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Bryce Keil: Elevating the Creative Mind


When last we spoke, we discussed what, in essence, sets good creative apart from bad creative, and the best, most useful steps on how to reach the former. That process is a much simpler affair than what we are about to delve into today, though the two are intrinsically linked. Bear with me–we may get a little sappy.

We are all professionals and as such we constantly strive to better ourselves in our line of work.  It’s important to have our fingers on the pulse at all times but, as a advertising creative team lead, it’s also important to indulge in your  outside of work’ self.  It can be easy to write off extra curricular activities as time wasters (and an easy excuse to tell yourself that you need the come-down time), but by being in touch with yourself–you are at your best. Why is this important? That answer is a few fold, one of which we will answer now. When you are at your purest mind, your best ideas flow freely. You gain a certain clarity that allows you to truly step away and ask yourself ‘why’ with some perspective. This will save you and your team time by weeding out ideas that potentially meet the cutting room floor before they have the chance to. For me, it’s always been about feeding the pure artist. As my background is rooted in performance art, my primary insatiable appetite is fed by theater.

Why theater? It’s the most revealing form of art. When an actor is on stage, everything in life is on the floor for the world to see. When he embodies another human being, he forces himself to look at life through a different lens–to experience the world through someone else’s perspective. He begins to strip away everything that he knew previously. To see the world through someone else’s eyes is to have understanding. It takes incredible work to truly grasp another’s human experience. But that’s it. That’s what sets apart a good actor from a serviceable one. As such, the relationship between a performer and an audience member is the most intimate romance, sweetest dance, and darkest secret (I told you we’d get sappy). As the person orchestrating that relationship, all eyes are on him–people hanging on every word.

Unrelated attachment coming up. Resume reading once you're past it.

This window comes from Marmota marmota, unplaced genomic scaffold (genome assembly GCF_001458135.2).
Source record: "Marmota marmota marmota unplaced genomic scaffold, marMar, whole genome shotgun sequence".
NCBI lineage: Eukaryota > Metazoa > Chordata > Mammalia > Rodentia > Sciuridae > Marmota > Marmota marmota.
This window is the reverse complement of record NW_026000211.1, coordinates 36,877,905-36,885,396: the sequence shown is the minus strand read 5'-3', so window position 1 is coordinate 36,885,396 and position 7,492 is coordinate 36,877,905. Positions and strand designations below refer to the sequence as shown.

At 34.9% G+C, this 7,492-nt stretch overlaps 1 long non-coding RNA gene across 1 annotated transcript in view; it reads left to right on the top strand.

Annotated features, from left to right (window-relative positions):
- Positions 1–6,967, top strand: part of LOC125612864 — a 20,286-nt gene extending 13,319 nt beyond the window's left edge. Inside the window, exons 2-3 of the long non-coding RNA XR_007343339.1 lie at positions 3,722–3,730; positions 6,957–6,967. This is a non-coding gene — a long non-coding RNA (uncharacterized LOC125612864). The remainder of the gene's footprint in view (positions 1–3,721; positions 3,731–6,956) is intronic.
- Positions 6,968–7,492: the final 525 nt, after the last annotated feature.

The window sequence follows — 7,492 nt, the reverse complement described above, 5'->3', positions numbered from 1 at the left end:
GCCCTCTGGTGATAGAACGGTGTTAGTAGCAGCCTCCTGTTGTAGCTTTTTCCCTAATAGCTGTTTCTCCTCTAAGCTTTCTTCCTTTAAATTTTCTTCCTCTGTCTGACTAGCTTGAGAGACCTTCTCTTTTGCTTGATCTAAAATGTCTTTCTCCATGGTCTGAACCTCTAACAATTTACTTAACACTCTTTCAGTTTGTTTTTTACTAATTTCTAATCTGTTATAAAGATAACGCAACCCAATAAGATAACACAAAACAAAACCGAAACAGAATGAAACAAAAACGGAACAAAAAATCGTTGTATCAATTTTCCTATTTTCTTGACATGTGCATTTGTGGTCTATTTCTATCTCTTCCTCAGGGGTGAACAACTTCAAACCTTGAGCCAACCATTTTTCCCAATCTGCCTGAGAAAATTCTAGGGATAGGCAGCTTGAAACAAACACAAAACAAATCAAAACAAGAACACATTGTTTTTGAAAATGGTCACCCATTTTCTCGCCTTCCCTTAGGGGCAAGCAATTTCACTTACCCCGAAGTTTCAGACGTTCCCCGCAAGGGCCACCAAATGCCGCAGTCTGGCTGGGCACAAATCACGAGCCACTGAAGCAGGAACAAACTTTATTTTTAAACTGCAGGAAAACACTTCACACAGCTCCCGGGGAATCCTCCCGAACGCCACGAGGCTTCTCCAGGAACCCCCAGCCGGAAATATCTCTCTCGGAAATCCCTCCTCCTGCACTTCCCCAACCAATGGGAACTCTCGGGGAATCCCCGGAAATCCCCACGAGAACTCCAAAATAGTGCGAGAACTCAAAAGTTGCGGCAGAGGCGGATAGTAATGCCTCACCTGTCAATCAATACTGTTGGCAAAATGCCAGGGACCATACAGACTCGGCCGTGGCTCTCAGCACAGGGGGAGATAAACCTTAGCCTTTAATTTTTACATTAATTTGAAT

We’ve now arrived at the second part of the previously aforementioned two-fold answer. This practice, the ability to understand someone else’s perspective, is key to our topic–elevating the creative mind. The above-mentioned relationship is precisely what we do in the office. By getting in touch with something deeper, that’s when we our creative juices are flowing the smoothest. Theater may not be your choice of avenue, but the takeaway from it all is this: stop, think, experience, change your perspective, live in someone else’s world for a moment, orchestrate the relationship between head and heart (and client and product, respectively) and know that, most of all, it takes time. When you can grasp this, no creative problem will seem out of reach.

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